Ms. Robinson and Mr. Cummings are at the center of this production, and his vibrant tenor voice gives life to “Look At ‘Er”, “It’s Good To Be Alive'” and., “Did You Close Your Eyes?” She takes the stage with a powerful “On The Farm” which shows Mr. Merrrill at the top of his form in attacking a double entendred number which means one thing to Christopherson and another to Anna. Her reprises of the two ballads also prove she is an actress who sings, not merely a singer, though her voice has range and quality.
Danielle Ferland’s “Marthy” does not eradicate memories of Thelma Ritter in the role.
Ferland is funny and feisty but more in the one-note mode of Patsy Kelly and I missed the hidden warmth that Ritter showed so beautifully as did Marie Dressler in the Garbo film version. Ms. Ferland’s impish and original face lent much to her performance as Little Red Riding Hood in the original production of Into The Woods. But her very strong attack was more effective in that small role than it is in this much larger one. She’s funny enough in “Flings” which she does with two cronies, but her comic duet with old Chris, “Yer My Friend, Aintcha?” lacks the tenderness that Ritter infused it with, the tenderness that earned her a Tony Award which she shared with her co-star Gwen Verdon. It’s only a subtle difference, and her attack on the role earned Ferland a big hand in the bows, but I’d have preferred a little more restraint.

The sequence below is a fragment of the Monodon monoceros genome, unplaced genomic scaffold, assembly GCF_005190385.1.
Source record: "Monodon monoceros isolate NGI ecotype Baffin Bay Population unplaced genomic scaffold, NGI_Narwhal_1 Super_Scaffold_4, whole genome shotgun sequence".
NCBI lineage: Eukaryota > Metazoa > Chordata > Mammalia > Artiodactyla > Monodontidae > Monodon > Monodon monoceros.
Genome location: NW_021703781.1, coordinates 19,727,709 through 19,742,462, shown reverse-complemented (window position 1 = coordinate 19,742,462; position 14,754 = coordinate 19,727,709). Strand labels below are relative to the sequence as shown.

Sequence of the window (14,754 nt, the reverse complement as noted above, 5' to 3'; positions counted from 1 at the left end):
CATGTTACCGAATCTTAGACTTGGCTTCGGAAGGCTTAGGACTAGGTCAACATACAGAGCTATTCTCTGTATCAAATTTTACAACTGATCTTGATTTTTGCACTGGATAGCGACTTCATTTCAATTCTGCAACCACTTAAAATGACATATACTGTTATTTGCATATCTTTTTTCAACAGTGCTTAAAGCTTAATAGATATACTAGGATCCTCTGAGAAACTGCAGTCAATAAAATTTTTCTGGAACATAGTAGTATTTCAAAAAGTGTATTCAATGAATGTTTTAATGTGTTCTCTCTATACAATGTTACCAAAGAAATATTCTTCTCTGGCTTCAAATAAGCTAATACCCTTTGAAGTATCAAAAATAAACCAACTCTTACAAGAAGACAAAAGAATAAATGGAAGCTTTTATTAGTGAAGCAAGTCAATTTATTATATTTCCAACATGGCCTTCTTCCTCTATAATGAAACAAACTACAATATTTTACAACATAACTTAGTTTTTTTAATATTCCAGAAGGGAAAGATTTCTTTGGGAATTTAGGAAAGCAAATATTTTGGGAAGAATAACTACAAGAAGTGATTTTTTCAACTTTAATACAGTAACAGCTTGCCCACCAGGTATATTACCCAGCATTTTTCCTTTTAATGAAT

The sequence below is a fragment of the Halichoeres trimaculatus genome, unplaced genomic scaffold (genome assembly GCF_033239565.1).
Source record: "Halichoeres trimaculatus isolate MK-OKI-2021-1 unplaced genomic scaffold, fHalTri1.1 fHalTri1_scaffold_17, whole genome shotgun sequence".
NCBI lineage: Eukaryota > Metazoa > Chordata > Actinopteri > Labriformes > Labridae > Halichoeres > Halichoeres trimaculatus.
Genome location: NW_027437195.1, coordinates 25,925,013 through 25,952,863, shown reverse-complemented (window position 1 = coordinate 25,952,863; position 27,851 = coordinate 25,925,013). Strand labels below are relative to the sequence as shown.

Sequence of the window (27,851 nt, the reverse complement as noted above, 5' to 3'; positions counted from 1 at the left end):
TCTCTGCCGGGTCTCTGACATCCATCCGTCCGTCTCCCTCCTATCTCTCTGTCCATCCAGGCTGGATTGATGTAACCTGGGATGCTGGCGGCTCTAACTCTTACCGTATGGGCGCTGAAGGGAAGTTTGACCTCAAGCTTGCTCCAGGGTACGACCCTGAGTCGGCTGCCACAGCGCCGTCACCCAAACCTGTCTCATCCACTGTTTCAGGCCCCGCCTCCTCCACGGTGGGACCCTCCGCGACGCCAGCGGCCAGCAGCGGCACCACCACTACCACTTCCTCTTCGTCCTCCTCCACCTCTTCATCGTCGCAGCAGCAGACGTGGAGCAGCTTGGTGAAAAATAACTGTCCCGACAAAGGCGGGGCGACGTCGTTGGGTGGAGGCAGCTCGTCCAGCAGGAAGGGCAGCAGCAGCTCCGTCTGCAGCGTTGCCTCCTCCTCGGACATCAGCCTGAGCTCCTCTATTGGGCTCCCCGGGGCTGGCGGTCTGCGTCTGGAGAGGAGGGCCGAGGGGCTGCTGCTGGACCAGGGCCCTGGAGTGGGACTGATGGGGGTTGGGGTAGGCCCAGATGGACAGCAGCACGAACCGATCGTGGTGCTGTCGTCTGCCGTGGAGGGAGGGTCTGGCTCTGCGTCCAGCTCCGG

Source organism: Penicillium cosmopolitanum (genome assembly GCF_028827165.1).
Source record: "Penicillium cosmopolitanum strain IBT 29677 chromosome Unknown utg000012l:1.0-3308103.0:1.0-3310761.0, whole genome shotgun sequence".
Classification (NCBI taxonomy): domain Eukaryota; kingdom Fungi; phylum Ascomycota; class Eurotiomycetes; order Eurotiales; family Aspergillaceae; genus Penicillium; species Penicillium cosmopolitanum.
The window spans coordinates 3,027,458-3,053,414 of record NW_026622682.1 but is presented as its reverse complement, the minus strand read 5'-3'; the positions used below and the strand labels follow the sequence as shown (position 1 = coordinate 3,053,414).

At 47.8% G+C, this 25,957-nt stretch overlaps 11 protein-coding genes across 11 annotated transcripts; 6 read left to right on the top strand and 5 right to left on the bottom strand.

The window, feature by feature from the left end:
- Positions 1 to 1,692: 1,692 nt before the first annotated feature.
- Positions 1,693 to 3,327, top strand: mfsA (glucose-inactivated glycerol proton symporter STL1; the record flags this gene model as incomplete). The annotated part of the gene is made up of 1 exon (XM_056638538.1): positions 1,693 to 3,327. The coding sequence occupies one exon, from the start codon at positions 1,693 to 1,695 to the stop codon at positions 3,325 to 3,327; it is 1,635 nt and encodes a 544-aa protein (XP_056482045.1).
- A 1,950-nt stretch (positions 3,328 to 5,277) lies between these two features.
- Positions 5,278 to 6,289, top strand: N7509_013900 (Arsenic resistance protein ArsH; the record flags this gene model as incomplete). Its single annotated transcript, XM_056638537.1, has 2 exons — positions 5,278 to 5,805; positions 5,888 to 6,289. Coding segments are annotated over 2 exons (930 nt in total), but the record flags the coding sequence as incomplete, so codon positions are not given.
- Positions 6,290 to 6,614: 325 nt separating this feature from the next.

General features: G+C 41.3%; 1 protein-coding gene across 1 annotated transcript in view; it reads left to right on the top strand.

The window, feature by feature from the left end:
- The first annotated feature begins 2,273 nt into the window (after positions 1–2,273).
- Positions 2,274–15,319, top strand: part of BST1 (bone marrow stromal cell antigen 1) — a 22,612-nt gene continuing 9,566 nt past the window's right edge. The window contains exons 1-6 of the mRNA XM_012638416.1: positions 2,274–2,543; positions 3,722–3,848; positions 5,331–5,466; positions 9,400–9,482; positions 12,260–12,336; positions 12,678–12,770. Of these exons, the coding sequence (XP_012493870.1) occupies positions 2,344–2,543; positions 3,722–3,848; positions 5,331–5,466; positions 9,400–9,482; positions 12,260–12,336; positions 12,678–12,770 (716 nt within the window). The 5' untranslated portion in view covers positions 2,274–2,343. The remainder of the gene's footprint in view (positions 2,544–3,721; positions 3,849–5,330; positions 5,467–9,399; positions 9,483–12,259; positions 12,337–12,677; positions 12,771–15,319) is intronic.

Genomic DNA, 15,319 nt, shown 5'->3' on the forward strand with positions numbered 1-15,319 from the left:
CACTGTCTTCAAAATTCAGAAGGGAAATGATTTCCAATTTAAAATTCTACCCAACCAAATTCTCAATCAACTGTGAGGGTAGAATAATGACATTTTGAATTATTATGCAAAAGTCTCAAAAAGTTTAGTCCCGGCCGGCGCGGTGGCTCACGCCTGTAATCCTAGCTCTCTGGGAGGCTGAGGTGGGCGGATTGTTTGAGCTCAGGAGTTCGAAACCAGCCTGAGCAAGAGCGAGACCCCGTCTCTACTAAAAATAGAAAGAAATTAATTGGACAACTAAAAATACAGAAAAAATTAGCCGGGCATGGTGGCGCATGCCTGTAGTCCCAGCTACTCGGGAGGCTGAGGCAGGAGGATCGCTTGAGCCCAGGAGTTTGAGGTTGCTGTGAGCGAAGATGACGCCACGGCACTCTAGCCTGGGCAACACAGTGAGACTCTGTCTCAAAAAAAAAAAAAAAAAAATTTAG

Cliff Bernis’ “Chris” hit all the right marks, and though the George Abbott book stripped all the characters of much nuance, Mr. Bernis delivered a Chris with whom we could empathize.
To sum up, this is a minor selection from the thirty year reign of the golden age of American musicals. It’s up there with The Happy Time, Mack and Mabel, Destry, Dear World and others from the second tier of classics, but it’s far too entertaining to be left to gather dust on a shelf. Charlotte Moore has given New York a present by staging it, by casting it with two principals and an ensemble that create magic with little in the way of technical help, and I, for one, felt refreshed and restored, having visited an old friend of a musical and finding it still capable of contributing something valuable to all who gave it a listen and a gander.
New Girl in Town is onstage thru Sept 19, 2012, at The Irish Repertory Theatre, 132 W 22nd St, NYC.
Details and tickets
Richard Seff, who, in his career on Broadway has been a performer, agent, writer, and librettist, has written the book for Shine! The Horatio Alger Musical!, which debuted at the 2010 New York Musical Theatre Festival. He is also author of Supporting Player: My Life Upon the Wicked Stage, celebrating his lifetime on stage and behind the scenes, available through online booksellers, including Amazon.com. Read more at RichardSeff.com